8 July 2010
Zimbabwe is in a state of "debt distress" and is preparing a request for debt relief under the Heavily Indebted Poor Countries (HIPC) initiative established by international financial institutions, says the International Monetary Fund (IMF).
In a report released on Wednesday, the IMF says after "intense internal debate" within the Zimbabwean government, "consensus is emerging among key government officials that mineral wealth alone would not be sufficient to achieve debt sustainability.
"As a result, the government is working on a comprehensive 'hybrid' strategy involving both a request for debt relief under the HIPC Initiative to resolve external payments arrears and use of fresh IFI financing and mineral wealth to achieve sustainable development."
An IMF staff appraisal and summary of the report, drawn up by an IMF delegation which visited Zimbabwe in March, follows:
The nascent economic recovery, underpinned by significant improvements in policies in 2009, remains very fragile.
Mining underground at Ngezi, a Zimbabwean platinum mine
The previously implemented liberalization of prices, goods markets, and foreign exchange transactions would support economic activity in 2010. Significant improvements in tax policy and administration have increased available fiscal space. However, rapid unsustainable government expenditure growth, including of wages, a large reduction in capital inflows because of increased uncertainty about the indigenization process, and exuberant credit growth have negatively affected the macroeconomic outlook and intensified external and banking system vulnerabilities.
In light of these vulnerabilities, policies need to be strengthened to sustain the economic recovery:
The approved 2010 budgetary expenditures would need to be curtailed by about 3 percent of GDP to return to a path toward medium-term fiscal and external sustainability and reduce the economy’s vulnerability to shocks. This would also help maintain a fiscal reserve of at least $250 million of SDR holdings (2 months of expenditures). Although reaching consensus on the recommended fiscal measures is a major political challenge, delaying their implementation could increase the social and economic costs of the future necessary adjustment.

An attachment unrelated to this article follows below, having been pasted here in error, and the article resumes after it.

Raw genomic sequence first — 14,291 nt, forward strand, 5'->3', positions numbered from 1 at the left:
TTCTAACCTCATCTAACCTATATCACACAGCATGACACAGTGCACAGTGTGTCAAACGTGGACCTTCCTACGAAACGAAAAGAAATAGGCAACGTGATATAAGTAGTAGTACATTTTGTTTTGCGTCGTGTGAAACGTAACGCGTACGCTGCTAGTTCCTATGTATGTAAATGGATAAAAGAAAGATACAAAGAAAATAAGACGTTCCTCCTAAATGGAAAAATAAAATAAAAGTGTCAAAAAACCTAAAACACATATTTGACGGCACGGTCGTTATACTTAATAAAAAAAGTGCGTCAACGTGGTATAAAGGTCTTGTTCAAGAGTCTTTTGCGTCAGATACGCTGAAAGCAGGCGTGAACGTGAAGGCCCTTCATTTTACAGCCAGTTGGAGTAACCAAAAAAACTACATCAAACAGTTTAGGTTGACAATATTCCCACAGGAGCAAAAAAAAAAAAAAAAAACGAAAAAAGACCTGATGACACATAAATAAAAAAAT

The key fiscal challenge is to reduce the wage bill relative to revenues in 2010 and beyond to leave sufficient fiscal space for urgent infrastructure upkeep expenses (e.g., electricity, water, and sanitation), maintain competitiveness, and prevent an unsustainable buildup of domestic expenditure arrears. The recent payroll audit presents an opportunity to eliminate ghost workers, and political support needs to be forged for additional measures for 2010 and the medium term to further reduce the wage bill.
To address increasing systemic vulnerabilities in the banking system, urgent measures need to be implemented: (i) improving Reserve Bank of Zimbabwe (RBZ) governance, and downsizing and restructuring it; (ii) reducing banks’ exposure to the financially distressed RBZ; (iii) containing credit and liquidity risks; and (iv) discontinuing moral suasion on banks to lend to specific sectors. The authorities’ stated intentions to implement these recommendations need to be followed through with speedy implementation.
The multi-currency system would serve Zimbabwe well during its intended lifespan (2010–12). The Zimbabwe dollar can be reintroduced as sole legal tender only once a track record of sound policies is established and a credible central bank governance framework focused on price stability is adopted.
Sound macroeconomic policies, a significant improvement in the business climate, in particular regarding enforcement of property rights and labor legislation, and debt relief are essential for moving toward external and domestic stability.
Zimbabwe is in debt distress, and the debt overhang cannot be resolved without debt relief even if policies are improved and mineral extraction is increased. The government needs to reach consensus on a resolution strategy for external debt arrears and to improve relations with the international community, whose support would be vital for obtaining debt relief and rebuilding the Zimbabwe economy.